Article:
07/05/2014 08:11 BST | Updated 06/07/2014 06:59 BST

The Fashion Dilemma...


Recently, I've been asked to present workshops and seminars that focus on fashion. Initially, I was a little reticent - I left the retail fashion business in 1994. I felt that as I was no longer in the loop, therefore, was concerned my contribution would be rather tepid. However, I accepted an invitation to present a lecture on fashion at the Metropolitan University, London, where I'm Visiting Professor. About 10 days before the event, I did some research. I also attended a fashion lecture presented by Caryn Franklin. From 1986 to 2000, Caryn co-presented The Clothes Show on the BBC. Anyone mildly interested in clothes, fashion or style, regularly watched The Clothes Show.

I must admit, I was a tad nervous before arriving at Caryn's lecture. I kept thinking, 'Will all this seem new to me?''Will I be able to remember the fashion stuff, that was once second nature to me?' Perhaps not so surprisingly, almost as soon as Caryn started to speak, I felt entirely at home. In part, this was because Caryn's style of presenting was so engaging. My fashion background came flooding back to me. I was pleased I hadn't forgotten the key components of fashion and style. Which are: remain individual, mix it up, listen to your inner voice and focus on your personal style; which, I might add, unlike fashion, never dates. Phew! That was such a relief.

Armed with the fashion information I'd gleaned from Caryn's lecture, some research, and the use of my fashion-style intuition, I felt ready to present, albeit a tad nervous. After all, it had been 20 years since I was in the fashion business. And while much has changed, much hasn't. For instance, it continues to be a buying and selling game. The risks still exist and getting it right for both the retailer and consumer is pivotal. Moreover, as Coco Chanel has said, "Fashion changes, but style endures." This is so true. Indeed, fashion is ephemeral and in a way has to be. To be commercially viable, it has to change swiftly and become flavour of the month. Personal style, however, is, well, personal, and that's all about you, not what's in. Also, it's far more lasting.

For instance, your body shape is such that the latest hip-hugging pants don't suit your frame. Or, the newest shorter length jackets don't flatter your body shape. Perhaps this season's colours don't complement your skin tone, or current wardrobe. By following fashion, you might end up being a lemming. This is not good, as in life today, individualism is celebrated. And in order to embody your individualism, you'll need to have more than a modicum of self belief. In addition, one must learn how to develop a Personal Style. I say develop, because it takes time, effort, some risk- taking and practice to acquire a good eye, one that will lead you to making the right choices for you.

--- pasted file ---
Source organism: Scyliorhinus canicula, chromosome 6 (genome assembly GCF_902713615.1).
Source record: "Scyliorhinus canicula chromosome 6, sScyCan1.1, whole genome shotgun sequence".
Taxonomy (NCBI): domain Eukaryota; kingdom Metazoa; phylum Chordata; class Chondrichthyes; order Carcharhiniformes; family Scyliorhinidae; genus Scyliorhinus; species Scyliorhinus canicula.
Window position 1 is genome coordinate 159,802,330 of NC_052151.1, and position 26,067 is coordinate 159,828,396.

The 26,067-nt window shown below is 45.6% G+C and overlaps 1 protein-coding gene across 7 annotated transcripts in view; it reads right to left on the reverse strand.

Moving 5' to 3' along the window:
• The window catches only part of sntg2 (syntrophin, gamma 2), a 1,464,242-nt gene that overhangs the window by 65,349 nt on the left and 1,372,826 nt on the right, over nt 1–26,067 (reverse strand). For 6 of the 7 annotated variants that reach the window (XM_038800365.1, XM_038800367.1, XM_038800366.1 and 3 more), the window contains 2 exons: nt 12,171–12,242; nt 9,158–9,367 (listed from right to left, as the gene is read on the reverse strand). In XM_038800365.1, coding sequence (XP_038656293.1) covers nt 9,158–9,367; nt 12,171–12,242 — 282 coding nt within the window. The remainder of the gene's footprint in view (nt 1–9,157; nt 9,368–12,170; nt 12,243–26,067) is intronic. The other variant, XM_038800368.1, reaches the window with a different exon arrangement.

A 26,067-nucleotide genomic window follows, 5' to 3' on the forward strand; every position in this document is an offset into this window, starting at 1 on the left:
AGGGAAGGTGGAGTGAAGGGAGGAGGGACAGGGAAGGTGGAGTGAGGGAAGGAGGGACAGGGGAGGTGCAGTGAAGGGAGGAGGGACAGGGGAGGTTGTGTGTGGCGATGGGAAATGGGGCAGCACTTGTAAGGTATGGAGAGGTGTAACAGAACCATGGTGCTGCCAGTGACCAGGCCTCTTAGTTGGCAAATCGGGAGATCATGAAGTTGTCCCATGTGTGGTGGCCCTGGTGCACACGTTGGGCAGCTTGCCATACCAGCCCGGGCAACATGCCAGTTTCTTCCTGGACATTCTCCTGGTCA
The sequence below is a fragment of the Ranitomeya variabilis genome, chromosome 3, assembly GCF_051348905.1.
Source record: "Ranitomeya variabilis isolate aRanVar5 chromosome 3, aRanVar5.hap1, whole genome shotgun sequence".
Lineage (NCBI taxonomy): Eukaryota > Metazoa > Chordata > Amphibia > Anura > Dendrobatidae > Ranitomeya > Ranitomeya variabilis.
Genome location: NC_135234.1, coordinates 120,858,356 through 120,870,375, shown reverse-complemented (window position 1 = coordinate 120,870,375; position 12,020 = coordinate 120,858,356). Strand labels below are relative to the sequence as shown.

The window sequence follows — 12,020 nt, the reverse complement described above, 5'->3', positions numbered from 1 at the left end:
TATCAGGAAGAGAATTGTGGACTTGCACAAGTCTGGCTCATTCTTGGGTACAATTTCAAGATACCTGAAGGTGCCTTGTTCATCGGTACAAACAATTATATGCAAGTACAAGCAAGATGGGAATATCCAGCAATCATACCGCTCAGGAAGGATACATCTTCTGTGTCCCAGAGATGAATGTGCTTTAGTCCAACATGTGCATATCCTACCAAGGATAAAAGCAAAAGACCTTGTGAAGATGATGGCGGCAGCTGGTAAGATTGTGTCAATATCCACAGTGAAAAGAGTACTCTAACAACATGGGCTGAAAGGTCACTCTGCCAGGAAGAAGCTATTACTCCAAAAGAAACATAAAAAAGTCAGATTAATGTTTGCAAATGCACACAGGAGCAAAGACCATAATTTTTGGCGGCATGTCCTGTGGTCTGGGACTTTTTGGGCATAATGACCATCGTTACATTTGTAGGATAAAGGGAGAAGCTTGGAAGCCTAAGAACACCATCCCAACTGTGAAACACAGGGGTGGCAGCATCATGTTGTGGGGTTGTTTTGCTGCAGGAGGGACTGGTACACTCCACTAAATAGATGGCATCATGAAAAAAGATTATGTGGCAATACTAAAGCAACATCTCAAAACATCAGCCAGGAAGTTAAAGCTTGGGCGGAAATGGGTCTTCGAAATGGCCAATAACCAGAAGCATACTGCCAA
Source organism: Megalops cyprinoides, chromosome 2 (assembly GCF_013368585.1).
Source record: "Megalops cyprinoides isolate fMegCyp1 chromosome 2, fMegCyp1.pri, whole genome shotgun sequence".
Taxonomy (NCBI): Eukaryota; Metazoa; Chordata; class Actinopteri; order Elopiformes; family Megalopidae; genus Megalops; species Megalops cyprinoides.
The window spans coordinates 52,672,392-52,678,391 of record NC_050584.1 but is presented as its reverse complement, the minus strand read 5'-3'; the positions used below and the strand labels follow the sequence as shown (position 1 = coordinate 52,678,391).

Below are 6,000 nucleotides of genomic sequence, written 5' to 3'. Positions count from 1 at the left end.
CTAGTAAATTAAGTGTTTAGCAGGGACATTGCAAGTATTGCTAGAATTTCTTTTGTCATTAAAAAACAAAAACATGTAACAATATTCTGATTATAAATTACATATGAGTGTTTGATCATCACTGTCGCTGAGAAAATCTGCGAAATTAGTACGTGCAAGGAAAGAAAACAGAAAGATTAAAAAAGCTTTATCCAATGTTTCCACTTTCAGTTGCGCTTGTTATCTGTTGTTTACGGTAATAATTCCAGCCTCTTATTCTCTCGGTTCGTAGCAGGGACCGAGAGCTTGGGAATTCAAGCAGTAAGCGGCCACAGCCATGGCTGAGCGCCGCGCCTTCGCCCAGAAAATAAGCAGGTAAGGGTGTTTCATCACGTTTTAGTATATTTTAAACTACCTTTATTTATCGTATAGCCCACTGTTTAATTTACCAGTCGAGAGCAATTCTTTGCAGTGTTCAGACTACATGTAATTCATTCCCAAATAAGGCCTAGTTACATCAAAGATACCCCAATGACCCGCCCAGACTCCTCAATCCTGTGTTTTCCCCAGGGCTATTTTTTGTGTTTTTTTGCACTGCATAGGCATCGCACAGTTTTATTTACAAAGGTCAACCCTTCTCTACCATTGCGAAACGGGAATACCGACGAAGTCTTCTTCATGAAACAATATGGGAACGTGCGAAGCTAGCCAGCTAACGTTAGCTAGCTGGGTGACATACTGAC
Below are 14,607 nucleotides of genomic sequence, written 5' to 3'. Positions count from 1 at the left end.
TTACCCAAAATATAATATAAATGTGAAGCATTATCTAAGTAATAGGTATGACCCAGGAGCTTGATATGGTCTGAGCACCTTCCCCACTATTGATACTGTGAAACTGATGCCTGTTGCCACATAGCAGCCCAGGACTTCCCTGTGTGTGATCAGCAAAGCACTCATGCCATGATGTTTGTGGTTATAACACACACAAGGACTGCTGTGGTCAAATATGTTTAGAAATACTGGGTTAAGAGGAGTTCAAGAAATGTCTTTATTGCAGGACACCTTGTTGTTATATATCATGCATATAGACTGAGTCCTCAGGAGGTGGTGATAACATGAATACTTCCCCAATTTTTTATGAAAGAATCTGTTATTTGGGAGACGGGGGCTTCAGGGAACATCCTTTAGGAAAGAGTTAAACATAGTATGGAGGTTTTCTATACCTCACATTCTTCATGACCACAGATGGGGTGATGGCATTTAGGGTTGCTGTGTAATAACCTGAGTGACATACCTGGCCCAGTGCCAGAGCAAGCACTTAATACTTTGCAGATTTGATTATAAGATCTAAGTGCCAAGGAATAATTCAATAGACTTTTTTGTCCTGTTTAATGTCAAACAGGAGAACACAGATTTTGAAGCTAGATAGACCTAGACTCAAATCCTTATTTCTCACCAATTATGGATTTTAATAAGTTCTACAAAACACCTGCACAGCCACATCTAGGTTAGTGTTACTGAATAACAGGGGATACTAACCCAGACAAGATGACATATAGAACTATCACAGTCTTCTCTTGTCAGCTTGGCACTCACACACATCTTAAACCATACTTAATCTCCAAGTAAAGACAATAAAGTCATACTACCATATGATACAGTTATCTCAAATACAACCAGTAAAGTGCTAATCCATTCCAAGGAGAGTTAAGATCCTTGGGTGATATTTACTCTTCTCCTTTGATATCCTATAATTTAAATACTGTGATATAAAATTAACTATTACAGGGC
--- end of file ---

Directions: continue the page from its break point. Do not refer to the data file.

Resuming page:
Some tips that will act as a guide:

- Take time to just browse, often, it's not best necessary to buy anything right away.

- Feed your mind with anything that has an aesthetic bent. Could be a magazine, a movie or visit to a museum.

- Ensure before you decide what to buy, that it fits well and feels comfortable.

- If feeling uncertain about your Personal Style, ask a trusted friend to accompany you while you shop.

- Remember, only purchase an item of clothing if it says something about you that's flattering. Perhaps the colour, shape, design or type of fabric.

- Don't follow fashion, however, be appraised about what's going on in the fashion world. That way, you'll be inclined to remain current.

- "Don't be formulaic = (Made to a formula). Create your own formula..." - Caryn Franklyn.

- Trust your intuition. If a clothing item feels right, it probably is. If it feels wrong, it probably is.

- Endeavour to create a Personal Style statement. Could be, 'I am sophisticated and elegant.' Let that statement act as your guide into making clothing choices.